Notes

Abbreviations

CT: 

Computed tomography

CTCAE: 

Common Terminology for Adverse Events

CTLA-4: 

Cytotoxic T-cell lymphocyte-4

ICI: 

Immune checkpoint inhibitor

ICIPI: 

ICI-induced pancreatic injury

irAE: 

Immune-related adverse event

IV: 

Intravenous

PD-1: 

Programmed death-1

PD-L1: 

Programmed death ligand-1

Declarations

Acknowledgments

Medical editing of this paper was provided by the Department of Scientific Publications at MD Anderson Cancer Center.

Funding

This study was not supported by any funding.

Availability of data and materials

The datasets used and analyzed during the current study are available from the corresponding author on reasonable request.

Authors’ contributions

YW was the senior author of this study, developed the concept, designed the study, interpreted the results, ensured that the accuracy and integrity of the data was preserved at all stages, agreed to be accountable for all aspects of this study, was in charge of the overall direction and planning of the study, and contributed to the writing of the manuscript with input from all authors. HA and TT collected the data for the study, assessed to conduct and interpret the analysis, and wrote the manuscript. YL, ST, MA, AJ, RD, and EC revised critically the final version of the manuscript and assessed to interpret the analysis. All authors read and approved the final manuscript.

Ethics approval and consent to participate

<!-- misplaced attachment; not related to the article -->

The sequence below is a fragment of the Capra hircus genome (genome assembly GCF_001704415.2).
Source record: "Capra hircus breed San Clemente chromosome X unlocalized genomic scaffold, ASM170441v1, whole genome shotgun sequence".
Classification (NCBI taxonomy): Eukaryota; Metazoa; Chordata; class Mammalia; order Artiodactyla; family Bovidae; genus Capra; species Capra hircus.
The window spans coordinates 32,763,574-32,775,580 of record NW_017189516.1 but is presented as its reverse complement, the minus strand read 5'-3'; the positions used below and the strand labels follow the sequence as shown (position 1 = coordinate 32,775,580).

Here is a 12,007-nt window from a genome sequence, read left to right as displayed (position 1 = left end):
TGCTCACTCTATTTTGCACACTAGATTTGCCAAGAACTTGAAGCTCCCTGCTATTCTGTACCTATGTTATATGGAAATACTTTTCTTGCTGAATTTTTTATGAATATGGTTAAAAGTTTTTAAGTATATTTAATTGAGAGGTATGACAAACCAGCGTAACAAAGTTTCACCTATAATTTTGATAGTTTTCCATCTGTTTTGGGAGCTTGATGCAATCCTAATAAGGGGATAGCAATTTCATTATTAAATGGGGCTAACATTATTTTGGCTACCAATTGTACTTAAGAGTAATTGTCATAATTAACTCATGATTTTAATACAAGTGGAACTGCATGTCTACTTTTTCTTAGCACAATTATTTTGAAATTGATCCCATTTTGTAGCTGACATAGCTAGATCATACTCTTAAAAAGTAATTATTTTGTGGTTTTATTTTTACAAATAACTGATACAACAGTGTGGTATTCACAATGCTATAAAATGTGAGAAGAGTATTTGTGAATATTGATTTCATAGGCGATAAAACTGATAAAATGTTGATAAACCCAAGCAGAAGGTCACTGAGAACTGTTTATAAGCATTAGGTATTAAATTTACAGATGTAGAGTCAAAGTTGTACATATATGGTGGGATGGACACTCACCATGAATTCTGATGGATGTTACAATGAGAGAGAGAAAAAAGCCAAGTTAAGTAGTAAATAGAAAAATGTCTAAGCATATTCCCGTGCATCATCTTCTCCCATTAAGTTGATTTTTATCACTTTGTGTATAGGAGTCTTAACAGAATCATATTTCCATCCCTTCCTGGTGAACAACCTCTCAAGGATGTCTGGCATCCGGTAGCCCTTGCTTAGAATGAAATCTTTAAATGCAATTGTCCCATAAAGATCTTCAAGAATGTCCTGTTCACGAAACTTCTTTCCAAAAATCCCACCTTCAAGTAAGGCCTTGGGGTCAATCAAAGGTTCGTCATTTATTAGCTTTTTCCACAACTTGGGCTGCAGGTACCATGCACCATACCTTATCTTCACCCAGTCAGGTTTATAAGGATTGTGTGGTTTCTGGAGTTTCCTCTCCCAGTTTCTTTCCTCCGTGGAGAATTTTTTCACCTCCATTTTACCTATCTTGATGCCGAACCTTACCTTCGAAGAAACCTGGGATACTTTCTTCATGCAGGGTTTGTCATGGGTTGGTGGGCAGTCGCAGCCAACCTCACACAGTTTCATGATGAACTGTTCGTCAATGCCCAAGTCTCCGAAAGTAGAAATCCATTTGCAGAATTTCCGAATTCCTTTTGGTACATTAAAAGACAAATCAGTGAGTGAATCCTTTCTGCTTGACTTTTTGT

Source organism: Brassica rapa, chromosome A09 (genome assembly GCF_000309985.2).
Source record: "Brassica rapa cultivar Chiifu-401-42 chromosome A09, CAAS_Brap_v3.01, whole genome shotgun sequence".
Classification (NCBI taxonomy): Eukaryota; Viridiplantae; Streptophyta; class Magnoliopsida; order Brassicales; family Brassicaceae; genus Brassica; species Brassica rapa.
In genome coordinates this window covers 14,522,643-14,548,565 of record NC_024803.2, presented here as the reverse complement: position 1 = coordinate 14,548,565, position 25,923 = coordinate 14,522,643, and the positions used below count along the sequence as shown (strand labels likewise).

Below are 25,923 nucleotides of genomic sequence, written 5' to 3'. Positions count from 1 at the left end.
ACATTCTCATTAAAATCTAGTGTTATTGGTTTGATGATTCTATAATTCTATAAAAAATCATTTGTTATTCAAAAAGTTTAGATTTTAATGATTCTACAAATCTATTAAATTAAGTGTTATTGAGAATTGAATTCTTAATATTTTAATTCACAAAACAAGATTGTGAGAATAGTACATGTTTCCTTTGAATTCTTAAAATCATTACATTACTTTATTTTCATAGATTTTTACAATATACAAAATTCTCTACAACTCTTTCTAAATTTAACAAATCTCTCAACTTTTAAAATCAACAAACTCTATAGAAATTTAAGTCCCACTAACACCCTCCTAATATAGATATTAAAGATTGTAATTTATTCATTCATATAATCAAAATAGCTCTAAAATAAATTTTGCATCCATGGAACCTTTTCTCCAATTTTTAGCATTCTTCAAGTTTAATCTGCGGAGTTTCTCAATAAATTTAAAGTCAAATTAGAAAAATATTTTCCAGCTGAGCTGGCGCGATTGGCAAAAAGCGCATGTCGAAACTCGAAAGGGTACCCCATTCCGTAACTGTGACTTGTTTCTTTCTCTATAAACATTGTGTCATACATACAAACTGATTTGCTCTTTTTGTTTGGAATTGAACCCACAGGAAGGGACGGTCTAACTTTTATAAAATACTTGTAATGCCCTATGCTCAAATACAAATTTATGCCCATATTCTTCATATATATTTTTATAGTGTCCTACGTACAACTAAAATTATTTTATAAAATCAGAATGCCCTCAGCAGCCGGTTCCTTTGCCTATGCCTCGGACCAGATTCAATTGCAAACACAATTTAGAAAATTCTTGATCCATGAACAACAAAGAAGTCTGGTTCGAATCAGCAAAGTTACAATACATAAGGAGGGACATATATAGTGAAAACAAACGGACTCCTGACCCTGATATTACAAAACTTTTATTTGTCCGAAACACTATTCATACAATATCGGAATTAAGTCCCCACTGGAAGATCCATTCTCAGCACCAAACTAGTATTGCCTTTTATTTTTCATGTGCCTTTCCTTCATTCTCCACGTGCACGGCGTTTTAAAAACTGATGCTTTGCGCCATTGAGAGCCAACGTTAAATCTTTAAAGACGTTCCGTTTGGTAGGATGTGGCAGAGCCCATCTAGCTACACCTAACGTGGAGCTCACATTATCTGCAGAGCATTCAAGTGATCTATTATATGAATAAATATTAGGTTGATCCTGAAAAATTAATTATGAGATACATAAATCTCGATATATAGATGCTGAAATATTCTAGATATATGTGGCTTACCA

This retrospective, single-center study was approved by the Institutional Review Board at The University of Texas MD Anderson Cancer Center.

Consent for publication

This study was granted waiver for consent.

Competing interests

Dr. Amir A Jazaeri received research funding from Iovance, AstraZeneca, Bristol-Myers Squibb, Pfizer, Lilly, served on Advisory Board for Iovance, Aravive, Almac, and Data Safety Monitoring Board for Genetech. Dr. Ramona Dadu received research funding from Merck, Eisai, AstraZeneca, and served on Advisory Board for Bristol-Myers Squibb. The other authors declare that they have no competing interests.

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Authors’ Affiliations

(1)
Departments of Gastroenterology, Hepatology & Nutrition, The University of Texas MD Anderson Cancer Center, Houston, TX, USA
(2)
Department of Minimally Invasive Surgery, The Second Xiangya Hospital of Central South University, Changsha, Hunan, People’s Republic of China
(3)
Departments of Nuclear Medicine, The University of Texas MD Anderson Cancer Center, Houston, TX, USA
(4)
Departments of Thoracic/Head and Neck Medical Oncology, The University of Texas MD Anderson Cancer Center, Houston, TX, USA
(5)
Departments of Gynecologic Oncology and Reproductive Medicine, The University of Texas MD Anderson Cancer Center, Houston, TX, USA
(6)
Departments of Endocrine Neoplasia and Hormonal Disorders, The University of Texas MD Anderson Cancer Center, Houston, TX, USA